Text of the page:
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Giant trench will mitigate runoff from bypass project

A massive excavation site adjacent to the Newberg Fred Meyer’s parking lot is one of the features mitigating the environmental impact of the Newberg-Dundee bypass project.GARY ALLEN - A gigantic bioswale under construction adjacent to Springbrook Road will mitigate the runoff from the first phase of the Newberg-Dundee bypass.

It’s one of seven ‘water quality ponds’ constructed along the bypass that act as a bioswale on the side of the road; water runoff collects in the swale and slowly seeps back into the ground.

"They help us to filter out the impurities (indirect water pollution) that can flow from the roadway, such as oils, transmission and hydraulic fluids," said Oregon Department of Transportation spokesman Lou Torres.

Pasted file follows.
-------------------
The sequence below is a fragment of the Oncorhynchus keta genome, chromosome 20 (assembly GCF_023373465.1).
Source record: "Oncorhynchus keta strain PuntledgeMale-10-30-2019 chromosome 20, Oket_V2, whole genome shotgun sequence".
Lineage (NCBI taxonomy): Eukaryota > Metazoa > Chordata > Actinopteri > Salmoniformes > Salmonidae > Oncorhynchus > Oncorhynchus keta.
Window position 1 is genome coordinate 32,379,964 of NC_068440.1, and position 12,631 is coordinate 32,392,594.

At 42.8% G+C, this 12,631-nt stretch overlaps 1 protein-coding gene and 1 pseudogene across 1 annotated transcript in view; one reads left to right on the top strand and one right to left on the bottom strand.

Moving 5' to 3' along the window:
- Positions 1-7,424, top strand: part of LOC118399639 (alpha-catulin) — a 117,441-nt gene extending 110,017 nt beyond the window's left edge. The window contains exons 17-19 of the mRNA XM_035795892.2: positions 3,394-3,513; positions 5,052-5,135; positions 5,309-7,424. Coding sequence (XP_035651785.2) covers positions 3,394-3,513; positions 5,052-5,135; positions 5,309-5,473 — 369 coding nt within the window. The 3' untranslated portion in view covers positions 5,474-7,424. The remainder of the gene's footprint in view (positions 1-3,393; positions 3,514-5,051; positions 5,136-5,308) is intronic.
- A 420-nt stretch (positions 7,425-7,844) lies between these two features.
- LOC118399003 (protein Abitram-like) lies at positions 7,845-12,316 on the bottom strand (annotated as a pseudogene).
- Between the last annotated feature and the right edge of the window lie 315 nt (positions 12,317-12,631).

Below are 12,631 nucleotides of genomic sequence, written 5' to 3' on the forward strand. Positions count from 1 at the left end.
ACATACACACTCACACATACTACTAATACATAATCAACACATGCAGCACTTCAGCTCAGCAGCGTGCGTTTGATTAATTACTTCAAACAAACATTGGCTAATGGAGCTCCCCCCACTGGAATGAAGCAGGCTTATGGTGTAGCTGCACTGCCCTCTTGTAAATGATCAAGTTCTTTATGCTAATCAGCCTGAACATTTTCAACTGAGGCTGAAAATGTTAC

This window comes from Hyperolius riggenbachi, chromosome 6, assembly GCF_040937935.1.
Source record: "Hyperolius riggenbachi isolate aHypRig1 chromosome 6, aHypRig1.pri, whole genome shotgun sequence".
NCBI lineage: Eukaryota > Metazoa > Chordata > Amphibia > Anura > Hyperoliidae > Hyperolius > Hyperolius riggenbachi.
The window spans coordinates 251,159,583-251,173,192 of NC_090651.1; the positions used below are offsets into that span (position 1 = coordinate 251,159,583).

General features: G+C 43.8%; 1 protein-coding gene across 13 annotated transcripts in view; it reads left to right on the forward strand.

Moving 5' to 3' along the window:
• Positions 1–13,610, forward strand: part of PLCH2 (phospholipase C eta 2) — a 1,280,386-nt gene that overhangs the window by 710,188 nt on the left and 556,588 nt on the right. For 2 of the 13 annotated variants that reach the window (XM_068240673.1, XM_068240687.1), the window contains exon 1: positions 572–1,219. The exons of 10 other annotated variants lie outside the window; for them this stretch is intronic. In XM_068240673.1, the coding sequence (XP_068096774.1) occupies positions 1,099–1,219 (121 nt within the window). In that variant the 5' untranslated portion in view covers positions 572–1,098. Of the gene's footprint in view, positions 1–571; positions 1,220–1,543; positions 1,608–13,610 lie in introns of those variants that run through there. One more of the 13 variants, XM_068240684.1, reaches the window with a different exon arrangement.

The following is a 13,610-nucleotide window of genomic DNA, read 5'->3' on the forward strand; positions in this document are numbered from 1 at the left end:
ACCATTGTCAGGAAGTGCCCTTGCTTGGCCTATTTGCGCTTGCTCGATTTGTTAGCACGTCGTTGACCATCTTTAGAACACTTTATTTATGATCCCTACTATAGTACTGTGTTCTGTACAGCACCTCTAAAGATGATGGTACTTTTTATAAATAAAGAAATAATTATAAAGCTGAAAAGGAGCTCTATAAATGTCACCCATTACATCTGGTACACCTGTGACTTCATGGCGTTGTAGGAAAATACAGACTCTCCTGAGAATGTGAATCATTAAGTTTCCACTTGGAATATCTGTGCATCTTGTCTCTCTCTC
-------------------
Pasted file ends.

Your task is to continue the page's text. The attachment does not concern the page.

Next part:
On the bypass, water will be collected into a pipe that’s being installed along the 5.5-mile roadway included in the first phase. It will flow into one of the seven ponds. Besides filtering contaminants out of the water before it infiltrates the water table, the ponds also help control the speed the water flows into the ground in an effort to reduce flooding. The bypass includes a number of environmental measures as required by state and federal law.